The Day After Tomorrow, 20th Century Fox, 2004
Over the course of 2016, the global security landscape darkened as the international community failed to come effectively to grips with humanity’s most pressing existential threats, nuclear weapons and climate change.
The United States and Russia—which together possess more than 90 percent of the world’s nuclear weapons—remained at odds in a variety of theaters, from Syria to Ukraine to the borders of NATO; both countries continued wide-ranging modernizations of their nuclear forces, and serious arms control negotiations were nowhere to be seen. North Korea conducts underground nuclear tests and gave every indication it would continue to develop nuclear weapons delivery capabilities. Threats of nuclear warfare hung in the background as Pakistan and India faced each other warily across the Line of Control in Kashmir after militants attacked two Indian army bases.
The climate change outlook was somewhat less dismal—but only somewhat. In the wake of the landmark Paris climate accord, the nations of the world have taken some actions to combat climate change, and global carbon dioxide emissions were essentially flat in 2016, compared to the previous year. Still, they have not yet started to decrease; the world continues to warm. Keeping future temperatures at less-than-catastrophic levels requires reductions in greenhouse gas emissions far beyond those agreed to in Paris—yet little appetite for additional cuts was in evidence at the November climate conference in Marrakech.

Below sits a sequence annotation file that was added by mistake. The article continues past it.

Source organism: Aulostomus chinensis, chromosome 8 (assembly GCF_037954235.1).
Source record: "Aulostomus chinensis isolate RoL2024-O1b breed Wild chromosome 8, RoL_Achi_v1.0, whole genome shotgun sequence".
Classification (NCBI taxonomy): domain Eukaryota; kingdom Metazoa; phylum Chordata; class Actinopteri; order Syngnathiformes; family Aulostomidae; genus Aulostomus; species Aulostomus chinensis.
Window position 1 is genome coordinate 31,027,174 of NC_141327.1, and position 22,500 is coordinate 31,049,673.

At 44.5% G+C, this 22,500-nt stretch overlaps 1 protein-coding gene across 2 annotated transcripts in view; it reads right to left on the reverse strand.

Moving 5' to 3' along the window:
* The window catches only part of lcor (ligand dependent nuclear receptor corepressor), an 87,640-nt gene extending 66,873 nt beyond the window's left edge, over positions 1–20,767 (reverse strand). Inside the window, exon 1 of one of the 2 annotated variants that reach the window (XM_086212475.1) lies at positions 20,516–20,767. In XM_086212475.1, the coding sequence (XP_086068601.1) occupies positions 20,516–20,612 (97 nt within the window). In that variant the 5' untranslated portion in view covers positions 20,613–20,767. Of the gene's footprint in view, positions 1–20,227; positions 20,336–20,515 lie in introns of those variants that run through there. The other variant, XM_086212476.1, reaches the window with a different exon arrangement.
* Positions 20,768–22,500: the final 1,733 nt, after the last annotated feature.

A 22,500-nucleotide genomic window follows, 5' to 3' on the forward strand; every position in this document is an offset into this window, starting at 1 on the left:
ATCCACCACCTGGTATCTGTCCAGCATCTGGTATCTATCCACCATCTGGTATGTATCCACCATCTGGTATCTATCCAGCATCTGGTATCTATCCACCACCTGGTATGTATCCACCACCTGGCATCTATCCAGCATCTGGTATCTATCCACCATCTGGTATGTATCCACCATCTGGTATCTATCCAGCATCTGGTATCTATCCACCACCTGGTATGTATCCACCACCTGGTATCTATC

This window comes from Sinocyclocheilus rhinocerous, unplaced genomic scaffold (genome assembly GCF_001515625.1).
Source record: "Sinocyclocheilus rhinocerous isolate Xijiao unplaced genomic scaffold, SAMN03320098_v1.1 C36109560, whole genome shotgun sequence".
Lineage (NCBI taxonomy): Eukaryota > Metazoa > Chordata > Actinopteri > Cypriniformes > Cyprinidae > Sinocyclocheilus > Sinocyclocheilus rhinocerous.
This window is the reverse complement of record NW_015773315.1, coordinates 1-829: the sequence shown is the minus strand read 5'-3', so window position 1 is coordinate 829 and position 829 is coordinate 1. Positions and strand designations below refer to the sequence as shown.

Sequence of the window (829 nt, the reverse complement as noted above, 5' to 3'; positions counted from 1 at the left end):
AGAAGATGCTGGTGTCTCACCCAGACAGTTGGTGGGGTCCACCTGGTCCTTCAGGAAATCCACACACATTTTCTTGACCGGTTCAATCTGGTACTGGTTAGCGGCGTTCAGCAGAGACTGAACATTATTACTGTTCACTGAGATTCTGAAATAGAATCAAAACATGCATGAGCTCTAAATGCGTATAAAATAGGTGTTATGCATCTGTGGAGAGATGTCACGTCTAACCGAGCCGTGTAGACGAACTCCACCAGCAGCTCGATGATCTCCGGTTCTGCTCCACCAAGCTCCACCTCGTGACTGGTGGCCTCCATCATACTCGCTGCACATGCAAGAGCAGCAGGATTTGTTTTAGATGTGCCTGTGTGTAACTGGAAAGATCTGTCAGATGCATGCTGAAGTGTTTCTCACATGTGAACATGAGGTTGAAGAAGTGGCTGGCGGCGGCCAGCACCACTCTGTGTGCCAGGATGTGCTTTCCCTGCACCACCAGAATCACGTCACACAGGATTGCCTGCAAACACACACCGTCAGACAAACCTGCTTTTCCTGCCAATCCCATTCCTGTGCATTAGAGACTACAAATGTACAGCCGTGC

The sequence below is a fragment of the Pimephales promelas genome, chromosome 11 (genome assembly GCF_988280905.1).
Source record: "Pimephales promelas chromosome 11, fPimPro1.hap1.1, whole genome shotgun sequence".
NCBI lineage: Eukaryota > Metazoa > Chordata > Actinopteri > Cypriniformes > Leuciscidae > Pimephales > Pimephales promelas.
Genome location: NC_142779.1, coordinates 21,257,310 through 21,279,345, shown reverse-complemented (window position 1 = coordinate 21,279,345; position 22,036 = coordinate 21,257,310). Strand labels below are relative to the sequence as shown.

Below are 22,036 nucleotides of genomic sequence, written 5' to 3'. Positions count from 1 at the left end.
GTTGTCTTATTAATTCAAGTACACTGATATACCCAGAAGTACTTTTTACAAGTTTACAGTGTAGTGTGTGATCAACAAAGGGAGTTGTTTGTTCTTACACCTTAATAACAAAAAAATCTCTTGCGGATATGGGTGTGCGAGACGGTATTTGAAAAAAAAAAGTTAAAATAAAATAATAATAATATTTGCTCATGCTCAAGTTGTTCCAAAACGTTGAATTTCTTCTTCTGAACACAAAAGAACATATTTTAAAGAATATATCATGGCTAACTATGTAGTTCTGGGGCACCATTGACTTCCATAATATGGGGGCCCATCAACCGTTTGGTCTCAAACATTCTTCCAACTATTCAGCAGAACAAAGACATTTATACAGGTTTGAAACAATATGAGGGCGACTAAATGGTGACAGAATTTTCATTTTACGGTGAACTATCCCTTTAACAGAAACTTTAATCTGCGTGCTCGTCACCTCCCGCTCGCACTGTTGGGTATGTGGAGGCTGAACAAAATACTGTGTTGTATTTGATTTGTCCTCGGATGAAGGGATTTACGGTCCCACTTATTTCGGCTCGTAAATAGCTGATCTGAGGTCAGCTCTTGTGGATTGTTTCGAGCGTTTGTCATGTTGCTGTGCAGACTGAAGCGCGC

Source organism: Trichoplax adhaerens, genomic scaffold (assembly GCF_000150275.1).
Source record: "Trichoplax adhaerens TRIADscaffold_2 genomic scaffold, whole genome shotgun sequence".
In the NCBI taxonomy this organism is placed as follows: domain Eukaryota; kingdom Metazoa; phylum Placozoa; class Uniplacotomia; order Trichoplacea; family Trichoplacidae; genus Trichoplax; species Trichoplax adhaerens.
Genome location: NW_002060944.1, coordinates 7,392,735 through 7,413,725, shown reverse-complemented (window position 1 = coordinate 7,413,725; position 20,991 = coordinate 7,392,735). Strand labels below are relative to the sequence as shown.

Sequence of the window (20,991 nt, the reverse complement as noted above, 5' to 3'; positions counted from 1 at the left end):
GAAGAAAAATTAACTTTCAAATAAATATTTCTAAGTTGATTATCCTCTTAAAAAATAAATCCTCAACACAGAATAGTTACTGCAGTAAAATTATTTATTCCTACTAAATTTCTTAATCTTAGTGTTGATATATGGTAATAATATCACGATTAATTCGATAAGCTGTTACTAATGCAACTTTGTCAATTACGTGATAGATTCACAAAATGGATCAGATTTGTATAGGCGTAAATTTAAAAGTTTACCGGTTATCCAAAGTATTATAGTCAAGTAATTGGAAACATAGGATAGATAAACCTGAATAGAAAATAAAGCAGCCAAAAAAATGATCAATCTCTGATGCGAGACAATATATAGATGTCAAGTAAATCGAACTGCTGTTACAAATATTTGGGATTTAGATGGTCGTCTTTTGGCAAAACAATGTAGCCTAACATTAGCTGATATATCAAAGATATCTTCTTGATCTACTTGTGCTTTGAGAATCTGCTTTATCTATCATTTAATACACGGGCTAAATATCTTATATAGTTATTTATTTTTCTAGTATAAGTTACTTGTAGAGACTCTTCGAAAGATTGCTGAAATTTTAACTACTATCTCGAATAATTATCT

This already-threatening world situation was the backdrop for a rise in strident nationalism worldwide in 2016, including in a US presidential campaign during which the eventual victor, Donald Trump, made disturbing comments about the use and proliferation of nuclear weapons and expressed disbelief in the overwhelming scientific consensus on climate change.